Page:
AA finds misinformation holding back EV sales

Major challenge of education ahead in getting people to switch to electric cars.

AA Ireland has found that most Irish car buyers are unlikely to switch to a fully electric vehicle for their next car. The new survey found that only ten per cent are likely to make the all-electric switch with their next purchase.

That is a bad enough figure, but worse than that, the AA's research seems to indicate that many buyers are being fed misinformation about electric cars, their performance and their likely reliability.

Wave of misinformation

As the latest car registration figures show a 41 per cent fall in the number of new electric cars sold in Ireland in March of this year (compared to the same month last year), Jennifer Kilduff, Head of Marketing & PR for the AA said that "there seems to be a wave of misinformation being spread about EVs. We're seeing many people being misled about the facts and real-world performance of batteries in electric vehicles. This is also having a knock-on impact for the used EV market."

For example, the AA's data shows that 53 per cent - out of 1,000 Irish motorists polled - believe that electric car batteries will wear out after only 100,000km. This is incorrect, as pretty well all car makers warranty their batteries for at least the first eight years of ownership and mileages of up to 160,000km, usually guaranteeing that a battery will retain between 70 and 80 per cent of its performance by that stage.

Kilduff continued to say that she was "quite surprised with people's perception of EV batteries. It is disappointing to see that these myths are continuing to circulate. Modern batteries have sophisticated battery management systems that increase the life of the batteries to not just many years, but potentially a few decades. When they complete their purpose in cars, they will be used in energy storage projects, before finally being recycled. It also needs to be pointed out that an EV battery is not just one big chunk of metal. It is made up of many modules that get combined into a battery pack. In most instances you would not replace the whole battery if there was an issue, you'd replace the individual modules at a fraction of the cost."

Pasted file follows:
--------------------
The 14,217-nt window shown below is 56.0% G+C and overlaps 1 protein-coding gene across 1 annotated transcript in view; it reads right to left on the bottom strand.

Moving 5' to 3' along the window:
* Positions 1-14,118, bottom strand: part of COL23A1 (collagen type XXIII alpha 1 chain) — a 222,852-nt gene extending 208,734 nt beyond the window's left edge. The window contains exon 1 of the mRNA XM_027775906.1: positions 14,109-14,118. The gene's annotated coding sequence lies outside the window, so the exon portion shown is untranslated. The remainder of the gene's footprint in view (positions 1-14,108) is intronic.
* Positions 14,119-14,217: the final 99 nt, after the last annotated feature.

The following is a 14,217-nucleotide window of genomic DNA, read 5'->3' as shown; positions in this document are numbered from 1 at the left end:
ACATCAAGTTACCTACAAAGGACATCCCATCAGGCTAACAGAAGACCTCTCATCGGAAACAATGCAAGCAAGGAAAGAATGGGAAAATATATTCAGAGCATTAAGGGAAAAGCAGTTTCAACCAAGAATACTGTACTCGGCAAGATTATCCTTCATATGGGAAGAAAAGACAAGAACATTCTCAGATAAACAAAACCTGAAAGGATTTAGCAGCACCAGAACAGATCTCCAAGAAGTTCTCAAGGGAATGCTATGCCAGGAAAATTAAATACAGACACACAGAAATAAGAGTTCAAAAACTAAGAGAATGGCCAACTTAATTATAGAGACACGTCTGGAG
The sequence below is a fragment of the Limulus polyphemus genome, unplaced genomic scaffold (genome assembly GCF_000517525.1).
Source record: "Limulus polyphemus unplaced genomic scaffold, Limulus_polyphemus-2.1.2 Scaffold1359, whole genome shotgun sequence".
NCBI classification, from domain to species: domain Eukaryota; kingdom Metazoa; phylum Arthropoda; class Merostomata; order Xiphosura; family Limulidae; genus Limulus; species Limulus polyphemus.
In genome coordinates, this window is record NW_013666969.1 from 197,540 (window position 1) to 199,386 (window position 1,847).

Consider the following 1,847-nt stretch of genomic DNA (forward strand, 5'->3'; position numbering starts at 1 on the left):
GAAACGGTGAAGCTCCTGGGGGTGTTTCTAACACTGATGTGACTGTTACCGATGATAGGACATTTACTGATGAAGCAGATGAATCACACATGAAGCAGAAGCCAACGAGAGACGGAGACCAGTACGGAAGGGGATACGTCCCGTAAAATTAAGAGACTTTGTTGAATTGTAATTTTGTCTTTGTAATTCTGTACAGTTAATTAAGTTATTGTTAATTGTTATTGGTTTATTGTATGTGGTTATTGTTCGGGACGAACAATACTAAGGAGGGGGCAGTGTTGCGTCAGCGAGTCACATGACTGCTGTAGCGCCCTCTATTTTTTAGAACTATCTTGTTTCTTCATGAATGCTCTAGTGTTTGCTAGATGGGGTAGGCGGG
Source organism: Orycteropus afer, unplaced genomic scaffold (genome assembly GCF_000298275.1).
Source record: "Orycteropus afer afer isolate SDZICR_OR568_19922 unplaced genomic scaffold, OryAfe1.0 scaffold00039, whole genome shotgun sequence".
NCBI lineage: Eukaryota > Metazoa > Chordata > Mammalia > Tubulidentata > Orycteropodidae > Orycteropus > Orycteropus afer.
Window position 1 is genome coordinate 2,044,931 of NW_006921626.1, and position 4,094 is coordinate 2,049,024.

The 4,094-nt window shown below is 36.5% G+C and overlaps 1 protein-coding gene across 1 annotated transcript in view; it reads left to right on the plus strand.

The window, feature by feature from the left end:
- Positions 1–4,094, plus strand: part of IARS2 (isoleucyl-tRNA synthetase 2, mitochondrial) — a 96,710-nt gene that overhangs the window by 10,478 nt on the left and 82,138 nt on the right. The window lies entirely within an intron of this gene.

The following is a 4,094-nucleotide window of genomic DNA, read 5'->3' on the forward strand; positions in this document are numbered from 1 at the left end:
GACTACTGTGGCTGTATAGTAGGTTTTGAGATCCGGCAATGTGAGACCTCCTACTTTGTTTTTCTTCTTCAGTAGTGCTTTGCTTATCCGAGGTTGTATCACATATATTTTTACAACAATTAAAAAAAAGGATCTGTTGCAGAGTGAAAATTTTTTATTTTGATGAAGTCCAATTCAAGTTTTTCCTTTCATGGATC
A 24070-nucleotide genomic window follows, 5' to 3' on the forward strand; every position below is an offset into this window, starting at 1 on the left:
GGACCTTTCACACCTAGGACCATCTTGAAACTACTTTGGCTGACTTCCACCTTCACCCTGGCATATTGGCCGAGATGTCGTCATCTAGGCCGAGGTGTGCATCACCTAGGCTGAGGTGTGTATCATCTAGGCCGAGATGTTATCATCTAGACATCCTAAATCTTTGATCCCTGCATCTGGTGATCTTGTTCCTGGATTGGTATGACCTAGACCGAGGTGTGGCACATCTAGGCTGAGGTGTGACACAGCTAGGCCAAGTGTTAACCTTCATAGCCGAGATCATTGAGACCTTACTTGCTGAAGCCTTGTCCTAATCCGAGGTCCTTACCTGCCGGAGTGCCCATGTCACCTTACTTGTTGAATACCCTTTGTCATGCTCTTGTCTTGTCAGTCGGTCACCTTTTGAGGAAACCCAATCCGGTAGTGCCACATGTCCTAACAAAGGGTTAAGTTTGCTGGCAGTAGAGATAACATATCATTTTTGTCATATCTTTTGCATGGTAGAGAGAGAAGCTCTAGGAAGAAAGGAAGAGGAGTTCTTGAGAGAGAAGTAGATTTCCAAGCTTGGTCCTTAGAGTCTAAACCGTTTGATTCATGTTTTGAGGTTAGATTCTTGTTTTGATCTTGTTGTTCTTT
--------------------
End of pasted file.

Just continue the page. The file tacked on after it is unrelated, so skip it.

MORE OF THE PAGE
Government not doing enough?

Other worrying trends in the survey include half of all respondents not agreeing that 'EVs are better for the environment' and only 22 per cent believing that the government is doing enough to promote electric car ownership.

Kilduff reckons that this "is a sign that misinformation on EVs in impacting sales and the government's ability to hit their targets. Buying a car is a big financial commitment, and people are not going to switch unless they are fully convinced. Scare stories about battery life, range and charging is sowing enough doubt in minds to prevent that. Time is running out on the government's target of one million EVs by 2030. We have seen great uptake amongst the early adopters, but now we face the challenge of convincing the general public that electric is the way to go. The primary target in EV adoption is to hit climate goals, but this is not striking a chord with the public as half of our respondents don't agree that EVs are better for the environment."

Electric car prices

The one constant belief amongst most car buyers is that electric cars are too expensive, but even that issue is being undermined, says Kilduff, by recent price cuts - of as much as €10,000 for many popular models - and zero per cent finance options. "The upfront costs of purchasing an EV is no longer the barrier that it once was after recent price drops. Once you do buy the car, it is cheaper to run. The most recent AA Fuel Price Survey showed that an EV charged on cheap night rates can be significantly less to run than a comparable petrol or diesel vehicle. However, the general public is still not shifting their purchasing habits as fears of battery health and range appear to outweigh the benefits," said Kilduff.

However, even that may not be enough to get buyers to budge. The AA's data shows that only 11 per cent of buyers cite running costs as a primary concern when it comes to buying an electric car, while 34 per cent cite concerns over battery longevity as a major issue.

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Published on April 2, 2024